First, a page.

I only want to trouble you, Mr. Speaker, for a moment or two in order to express my warm agreement with the general argument which has been put by my hon. Friend the Member for West Lothian (Mr. Dalyell). I should like to give a personal illustration, if you will forgive me, Mr. Speaker, of what I believe to be the potential importance of a really comprehensive and efficient coaching scheme. If I had been in charge of such a coaching scheme in 1956, I believe that I could have persuaded the Parliamentary Secretary to spend one more year of his life competing on the track, and I have always been convinced that, if he had done so, he would have proved that he was of Olympic Gold Medal class, that he was defeated by Kutz in Melbourne only because he was struck by a virus infection, and that he would have made a world record which certainly would not have damaged his subsequent political career.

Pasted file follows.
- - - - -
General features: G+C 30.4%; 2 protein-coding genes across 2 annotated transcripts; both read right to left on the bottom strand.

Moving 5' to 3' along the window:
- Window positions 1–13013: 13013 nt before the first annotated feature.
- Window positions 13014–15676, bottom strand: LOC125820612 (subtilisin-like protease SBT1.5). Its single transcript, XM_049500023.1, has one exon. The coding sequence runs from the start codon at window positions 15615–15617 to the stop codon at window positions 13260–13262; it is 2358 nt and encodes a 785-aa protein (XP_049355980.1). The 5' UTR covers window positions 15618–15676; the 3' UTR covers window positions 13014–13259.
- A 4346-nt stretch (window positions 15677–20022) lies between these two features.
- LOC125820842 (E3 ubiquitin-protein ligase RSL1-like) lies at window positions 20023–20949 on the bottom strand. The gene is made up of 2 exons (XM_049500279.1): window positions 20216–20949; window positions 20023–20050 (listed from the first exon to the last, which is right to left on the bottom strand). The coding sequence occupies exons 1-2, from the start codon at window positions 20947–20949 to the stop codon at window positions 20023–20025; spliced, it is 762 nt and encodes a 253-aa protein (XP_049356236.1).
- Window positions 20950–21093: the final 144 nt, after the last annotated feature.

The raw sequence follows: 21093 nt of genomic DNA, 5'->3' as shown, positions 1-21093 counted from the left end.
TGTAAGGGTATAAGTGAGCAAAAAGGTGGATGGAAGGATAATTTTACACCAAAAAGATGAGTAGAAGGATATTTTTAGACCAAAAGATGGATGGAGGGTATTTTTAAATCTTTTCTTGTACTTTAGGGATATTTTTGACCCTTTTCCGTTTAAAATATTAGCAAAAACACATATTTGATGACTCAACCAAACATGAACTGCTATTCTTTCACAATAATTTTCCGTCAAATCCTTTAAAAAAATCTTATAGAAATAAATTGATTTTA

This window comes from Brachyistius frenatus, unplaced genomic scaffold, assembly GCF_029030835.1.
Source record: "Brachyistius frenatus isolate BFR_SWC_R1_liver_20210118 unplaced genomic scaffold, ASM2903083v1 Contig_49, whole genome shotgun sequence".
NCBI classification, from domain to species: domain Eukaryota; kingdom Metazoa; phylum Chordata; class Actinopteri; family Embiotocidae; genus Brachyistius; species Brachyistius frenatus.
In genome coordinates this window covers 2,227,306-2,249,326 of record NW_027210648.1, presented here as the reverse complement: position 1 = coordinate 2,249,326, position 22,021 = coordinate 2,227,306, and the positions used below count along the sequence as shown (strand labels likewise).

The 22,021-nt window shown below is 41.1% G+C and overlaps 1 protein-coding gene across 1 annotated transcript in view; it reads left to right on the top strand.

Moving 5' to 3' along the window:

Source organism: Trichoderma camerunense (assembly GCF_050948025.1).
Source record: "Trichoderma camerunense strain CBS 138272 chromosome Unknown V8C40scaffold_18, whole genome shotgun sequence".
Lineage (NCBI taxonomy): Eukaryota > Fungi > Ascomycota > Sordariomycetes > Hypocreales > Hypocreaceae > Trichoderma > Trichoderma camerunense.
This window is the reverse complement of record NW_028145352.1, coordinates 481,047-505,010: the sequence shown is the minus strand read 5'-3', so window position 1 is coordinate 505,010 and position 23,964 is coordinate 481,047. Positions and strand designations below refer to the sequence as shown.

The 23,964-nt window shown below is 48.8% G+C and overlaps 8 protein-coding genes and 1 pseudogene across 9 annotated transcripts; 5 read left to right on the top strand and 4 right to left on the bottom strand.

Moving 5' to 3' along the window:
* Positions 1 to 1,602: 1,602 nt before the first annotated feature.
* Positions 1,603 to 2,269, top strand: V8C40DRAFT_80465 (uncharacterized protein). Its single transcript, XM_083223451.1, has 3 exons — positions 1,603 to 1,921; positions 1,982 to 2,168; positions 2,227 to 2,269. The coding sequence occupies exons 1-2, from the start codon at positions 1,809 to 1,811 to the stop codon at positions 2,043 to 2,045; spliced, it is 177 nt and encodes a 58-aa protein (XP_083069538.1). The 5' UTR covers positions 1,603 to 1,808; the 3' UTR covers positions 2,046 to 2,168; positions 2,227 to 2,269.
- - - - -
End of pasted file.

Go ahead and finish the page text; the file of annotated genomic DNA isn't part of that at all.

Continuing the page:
I am glad to have these words on the record in Hansard and I only add, as I do not want to cut the Parliamentary Secretary's time, that for fifty years—I speak very feelingly of what was said and done fifty years ago, because I was then competing on the track—we in this country have had far too much sanctimonious humbug about professionalising British sport. Thank God, it is dying away, but it is not yet quite gone. We need a comprehensive coaching scheme with a lot more Government money of the kind which my hon. Friend has sketched which reaches right down to the enthusiastic rabbit by whose support sport really lives.